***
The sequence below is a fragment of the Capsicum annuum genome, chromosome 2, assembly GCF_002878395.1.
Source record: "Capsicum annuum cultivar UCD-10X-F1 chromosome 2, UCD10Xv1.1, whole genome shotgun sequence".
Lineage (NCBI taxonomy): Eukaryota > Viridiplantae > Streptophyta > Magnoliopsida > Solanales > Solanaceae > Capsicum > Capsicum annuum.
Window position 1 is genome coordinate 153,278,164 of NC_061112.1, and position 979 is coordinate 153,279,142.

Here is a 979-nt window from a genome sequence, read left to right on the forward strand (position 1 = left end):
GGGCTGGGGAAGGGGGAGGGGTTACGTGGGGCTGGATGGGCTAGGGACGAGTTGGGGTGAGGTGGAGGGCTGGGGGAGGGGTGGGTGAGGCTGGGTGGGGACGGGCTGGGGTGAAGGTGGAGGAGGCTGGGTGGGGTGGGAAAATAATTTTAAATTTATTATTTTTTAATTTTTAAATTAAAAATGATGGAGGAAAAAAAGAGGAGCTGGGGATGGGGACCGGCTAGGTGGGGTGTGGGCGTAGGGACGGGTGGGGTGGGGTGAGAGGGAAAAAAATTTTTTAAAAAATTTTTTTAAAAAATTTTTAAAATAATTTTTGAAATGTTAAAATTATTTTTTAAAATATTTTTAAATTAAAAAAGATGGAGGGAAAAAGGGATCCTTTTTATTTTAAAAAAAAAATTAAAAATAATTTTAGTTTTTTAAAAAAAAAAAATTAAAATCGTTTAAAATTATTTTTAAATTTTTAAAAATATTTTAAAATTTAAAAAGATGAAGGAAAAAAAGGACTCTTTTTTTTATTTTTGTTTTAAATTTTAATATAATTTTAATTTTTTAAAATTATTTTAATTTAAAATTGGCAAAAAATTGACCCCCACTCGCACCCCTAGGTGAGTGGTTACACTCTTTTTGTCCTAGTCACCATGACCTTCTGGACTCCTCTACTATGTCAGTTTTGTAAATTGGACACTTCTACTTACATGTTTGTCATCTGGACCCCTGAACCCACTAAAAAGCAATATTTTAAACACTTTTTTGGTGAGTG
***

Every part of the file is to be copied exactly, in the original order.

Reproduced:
The sequence below is a fragment of the Capsicum annuum genome, chromosome 2, assembly GCF_002878395.1.
Source record: "Capsicum annuum cultivar UCD-10X-F1 chromosome 2, UCD10Xv1.1, whole genome shotgun sequence".
Lineage (NCBI taxonomy): Eukaryota > Viridiplantae > Streptophyta > Magnoliopsida > Solanales > Solanaceae > Capsicum > Capsicum annuum.
Window position 1 is genome coordinate 153,278,164 of NC_061112.1, and position 979 is coordinate 153,279,142.

Here is a 979-nt window from a genome sequence, read left to right on the forward strand (position 1 = left end):
GGGCTGGGGAAGGGGGAGGGGTTACGTGGGGCTGGATGGGCTAGGGACGAGTTGGGGTGAGGTGGAGGGCTGGGGGAGGGGTGGGTGAGGCTGGGTGGGGACGGGCTGGGGTGAAGGTGGAGGAGGCTGGGTGGGGTGGGAAAATAATTTTAAATTTATTATTTTTTAATTTTTAAATTAAAAATGATGGAGGAAAAAAAGAGGAGCTGGGGATGGGGACCGGCTAGGTGGGGTGTGGGCGTAGGGACGGGTGGGGTGGGGTGAGAGGGAAAAAAATTTTTTAAAAAATTTTTTTAAAAAATTTTTAAAATAATTTTTGAAATGTTAAAATTATTTTTTAAAATATTTTTAAATTAAAAAAGATGGAGGGAAAAAGGGATCCTTTTTATTTTAAAAAAAAAATTAAAAATAATTTTAGTTTTTTAAAAAAAAAAAATTAAAATCGTTTAAAATTATTTTTAAATTTTTAAAAATATTTTAAAATTTAAAAAGATGAAGGAAAAAAAGGACTCTTTTTTTTATTTTTGTTTTAAATTTTAATATAATTTTAATTTTTTAAAATTATTTTAATTTAAAATTGGCAAAAAATTGACCCCCACTCGCACCCCTAGGTGAGTGGTTACACTCTTTTTGTCCTAGTCACCATGACCTTCTGGACTCCTCTACTATGTCAGTTTTGTAAATTGGACACTTCTACTTACATGTTTGTCATCTGGACCCCTGAACCCACTAAAAAGCAATATTTTAAACACTTTTTTGGTGAGTG